> https://eur04.safelinks.protection.outlook.com/?url=https%3A%2F%2Fcrt.sh%2F%3Fid%3D413247173data=02%7C01%7C%7Ceba31d5add5949261f1508d7271662df%7C84df9e7fe9f640afb435%7C1%7C0%7C637020849406465940sdata=KJ7FfggP5XKliFv%2FL2VLwpRtG8bcg7Eq%2FzFG6qx8ndQ%3Dreserved=0
> >
> >
> >
> > GlobalSign started and concluded the investigation within 24 hours.
> Within
> > this timeframe GlobalSign reached out to the Certificate owners that
> these
> > certificates needed to be replaced because revocation would need to
> happen
> > within 5 days, following the Baseline Requirements. As of the moment of
> > reporting, these certificates have not yet been replaced, and the
> offending
> > certificates have not been revoked. The revocation will happen at the
> latest
> > on the 25th of August.
> >
> >
> >
> > Following this report, GlobalSign initiated an additional internal review
> > for this problem specifically (unexpected values for US states in values
> in
> > the stateOrProvinceName or jurisdictionStateOrProvinceName fields).
> Expected
> > values included the full name of the States, or their official
> abbreviation.
> > We reviewed all certificates, valid on or after the 21st of August, that
> > weren't revoked for other unrelated reasons.
> >
> >
> >
> > To accommodate our customers globally, the stateOrProvinceName field or
> in
> > the jurisdictionStateOrProvinceName are text fields during our ordering
> > process. The unexpected values were not spotted or not properly
> corrected.
> > We have put additional flagging in place to highlight unexpected values
> in
> > both of these fields, and are looking at other remedial actions. None of
> > these certificates were previously flagged for internal audit, which is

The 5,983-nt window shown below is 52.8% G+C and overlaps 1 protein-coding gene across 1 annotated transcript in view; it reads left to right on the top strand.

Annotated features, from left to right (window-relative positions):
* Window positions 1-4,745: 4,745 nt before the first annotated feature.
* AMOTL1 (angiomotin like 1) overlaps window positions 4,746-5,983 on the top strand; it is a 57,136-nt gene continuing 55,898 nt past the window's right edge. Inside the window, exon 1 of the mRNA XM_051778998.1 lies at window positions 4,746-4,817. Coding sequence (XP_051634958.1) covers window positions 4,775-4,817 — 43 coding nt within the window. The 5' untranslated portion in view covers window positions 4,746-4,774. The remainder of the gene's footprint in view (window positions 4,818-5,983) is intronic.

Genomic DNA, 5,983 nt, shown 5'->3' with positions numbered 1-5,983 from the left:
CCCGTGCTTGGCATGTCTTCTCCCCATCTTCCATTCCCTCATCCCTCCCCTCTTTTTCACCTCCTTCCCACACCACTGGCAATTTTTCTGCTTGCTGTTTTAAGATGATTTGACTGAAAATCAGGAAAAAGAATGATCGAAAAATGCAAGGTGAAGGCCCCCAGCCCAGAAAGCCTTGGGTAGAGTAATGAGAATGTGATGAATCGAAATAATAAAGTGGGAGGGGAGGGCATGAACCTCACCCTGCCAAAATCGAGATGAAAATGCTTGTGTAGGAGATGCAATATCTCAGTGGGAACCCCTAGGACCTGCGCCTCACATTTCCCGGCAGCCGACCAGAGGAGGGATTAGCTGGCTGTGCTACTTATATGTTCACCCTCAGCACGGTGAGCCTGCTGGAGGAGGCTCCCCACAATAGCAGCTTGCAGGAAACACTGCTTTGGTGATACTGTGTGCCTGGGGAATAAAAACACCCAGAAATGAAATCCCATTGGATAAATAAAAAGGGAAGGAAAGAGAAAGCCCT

> > completely randomized.
> >
> >
> >
> > We will update with a full incident report for this and also disclose all
> > other certificates found based on our research.
> >
> > ___
> > dev-security-policy mailing list
> > dev-security-policy@lists.mozilla.org
> > https://lists.mozilla.org/listinfo/dev-security-policy
>
> At the risk of turning this place into Reddit, I agree that a meme feature
> is needed.
>
> Anyhow, judging from censys.io, it looks like there are far bigger
> offenders of this particular quirky rule than 

Re: GlobalSign: SSL Certificates with US country code and invalid State/Prov

2019-08-28 Thread Ryan Sleevi via dev-security-policy
On Wed, Aug 28, 2019 at 7:13 AM Corey Bonnell via dev-security-policy <
dev-security-policy@lists.mozilla.org> wrote:

> Anyhow, judging from censys.io, it looks like there are far bigger
> offenders of this particular quirky rule than Digicert and GlobalSign. I'd
> love to know why the BRs/EVGs are inconsistent with this requirement for
> jurisST having to be a full name, but ST can seemingly be either. It looks
> like the existing language in the BRs for ST stemmed from Ballot 88, but
> unfortunately there was little discussion on the mailing list that I could